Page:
A few minutes ago, venture capitalist Tom Perkins appeared on Bloomberg Television to address the national outrage over his letter comparing criticism of the rich to Kristallnacht in 1930s Nazi Germany. Perkins’s appearance was painful to watch.
After solemnly explaining that he’d spoken to Abe Foxman of the Anti-Defamation League, Perkins drew an odd distinction, disavowing his use of the word Kristallnacht, but apparently not the broader Nazi comparison.
Then he embarked on a rambling discourse that essentially reiterated the very comments that ignited the furor. A few points he made:
• His analogy wasn’t that far off: “Jews were only one percent of German population, yet Hitler was able to demonize the Jews.”
• It’s absurd to demonize the rich: “It’s absurd to demonize the rich for doing what the rich do and getting richer by creating opportunities for others.”
• That what prompted his letter was criticism from the San Francisco Chronicle of his ex-wife, the novelist Danielle Steel, for having hedges that were too high.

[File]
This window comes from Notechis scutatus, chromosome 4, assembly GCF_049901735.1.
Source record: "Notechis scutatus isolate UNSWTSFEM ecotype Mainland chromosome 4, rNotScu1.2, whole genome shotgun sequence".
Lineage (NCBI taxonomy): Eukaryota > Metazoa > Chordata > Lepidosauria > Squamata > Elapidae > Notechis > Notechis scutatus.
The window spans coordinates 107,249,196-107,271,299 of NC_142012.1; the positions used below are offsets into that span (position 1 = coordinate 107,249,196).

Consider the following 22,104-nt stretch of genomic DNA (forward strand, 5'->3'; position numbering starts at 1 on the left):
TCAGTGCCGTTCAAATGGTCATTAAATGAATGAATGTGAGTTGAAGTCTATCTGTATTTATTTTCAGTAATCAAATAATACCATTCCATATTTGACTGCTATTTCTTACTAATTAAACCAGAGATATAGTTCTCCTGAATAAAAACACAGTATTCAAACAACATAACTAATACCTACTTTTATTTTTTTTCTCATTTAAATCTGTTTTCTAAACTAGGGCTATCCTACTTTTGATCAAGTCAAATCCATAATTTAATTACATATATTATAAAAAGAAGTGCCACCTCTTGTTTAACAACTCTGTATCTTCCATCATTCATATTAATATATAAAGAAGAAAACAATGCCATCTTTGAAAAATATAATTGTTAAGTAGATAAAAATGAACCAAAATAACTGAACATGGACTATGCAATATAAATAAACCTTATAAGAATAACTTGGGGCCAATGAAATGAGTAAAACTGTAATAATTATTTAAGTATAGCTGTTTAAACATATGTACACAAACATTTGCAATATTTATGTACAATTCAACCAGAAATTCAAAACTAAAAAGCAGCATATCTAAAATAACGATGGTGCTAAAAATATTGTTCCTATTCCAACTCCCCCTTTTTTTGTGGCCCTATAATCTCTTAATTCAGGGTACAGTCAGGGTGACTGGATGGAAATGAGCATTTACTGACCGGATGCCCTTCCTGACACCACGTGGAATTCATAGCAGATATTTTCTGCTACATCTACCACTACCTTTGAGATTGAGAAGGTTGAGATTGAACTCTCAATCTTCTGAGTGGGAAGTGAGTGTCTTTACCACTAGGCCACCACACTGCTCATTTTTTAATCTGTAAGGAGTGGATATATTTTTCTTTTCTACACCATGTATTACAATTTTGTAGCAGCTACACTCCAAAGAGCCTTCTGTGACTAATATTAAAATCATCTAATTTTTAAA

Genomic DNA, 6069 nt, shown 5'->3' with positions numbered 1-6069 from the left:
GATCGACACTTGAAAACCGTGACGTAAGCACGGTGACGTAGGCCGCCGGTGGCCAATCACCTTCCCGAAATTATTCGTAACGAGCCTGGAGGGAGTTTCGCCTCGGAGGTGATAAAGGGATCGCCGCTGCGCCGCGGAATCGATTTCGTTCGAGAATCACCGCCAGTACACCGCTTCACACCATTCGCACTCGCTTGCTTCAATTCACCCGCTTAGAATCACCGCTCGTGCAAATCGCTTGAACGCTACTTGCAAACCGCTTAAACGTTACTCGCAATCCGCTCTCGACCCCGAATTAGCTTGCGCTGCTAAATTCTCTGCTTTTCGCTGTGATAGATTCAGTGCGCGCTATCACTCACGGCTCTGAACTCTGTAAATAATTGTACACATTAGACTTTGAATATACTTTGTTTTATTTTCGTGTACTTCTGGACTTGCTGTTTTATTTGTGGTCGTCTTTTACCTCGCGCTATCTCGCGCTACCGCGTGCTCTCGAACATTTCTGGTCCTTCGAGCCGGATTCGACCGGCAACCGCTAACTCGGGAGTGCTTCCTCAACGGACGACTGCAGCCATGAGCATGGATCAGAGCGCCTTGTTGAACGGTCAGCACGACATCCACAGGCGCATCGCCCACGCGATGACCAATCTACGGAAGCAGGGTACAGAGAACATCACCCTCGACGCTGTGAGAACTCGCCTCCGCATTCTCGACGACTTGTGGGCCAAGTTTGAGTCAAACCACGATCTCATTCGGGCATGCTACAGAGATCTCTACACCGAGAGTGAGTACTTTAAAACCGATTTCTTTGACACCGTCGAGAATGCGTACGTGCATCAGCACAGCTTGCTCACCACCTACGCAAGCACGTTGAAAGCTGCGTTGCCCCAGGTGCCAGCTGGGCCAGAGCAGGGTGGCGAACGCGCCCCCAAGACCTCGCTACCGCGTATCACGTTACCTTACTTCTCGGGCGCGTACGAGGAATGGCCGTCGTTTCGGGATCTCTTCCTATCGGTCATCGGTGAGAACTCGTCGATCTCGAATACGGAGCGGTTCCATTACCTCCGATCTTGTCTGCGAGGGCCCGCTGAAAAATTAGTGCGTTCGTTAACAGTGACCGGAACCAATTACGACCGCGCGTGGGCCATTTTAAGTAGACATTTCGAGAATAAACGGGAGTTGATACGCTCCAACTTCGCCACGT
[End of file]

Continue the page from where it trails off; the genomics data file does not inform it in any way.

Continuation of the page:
• That he really doesn’t regret much: “The use of the word … was a terrible misjudgment. I don’t regret the message.”
• He also said something to the effect that his watch was so expensive that it could buy “a six-pack of Rolexes.” When Emily Chang, the interviewer, asked him what kind of watch he was wearing, he said that his Rolex comment had been off the record (fact check: on live television, there is no “off the record”); he wears a Richard Mille, he said, noting that it was a gift from the company that made his yacht.
One final point: If you strip out all the weirdness, inappropriate quasi-apologies for the Nazi stuff and listen to the core of what Perkins believes, it’s actually the standard-issue Republican platform, which Perkins himself at one point helpfully boiled down to tweet length: “I think the solution is less interference, lower taxes, let the rich do what the rich do.”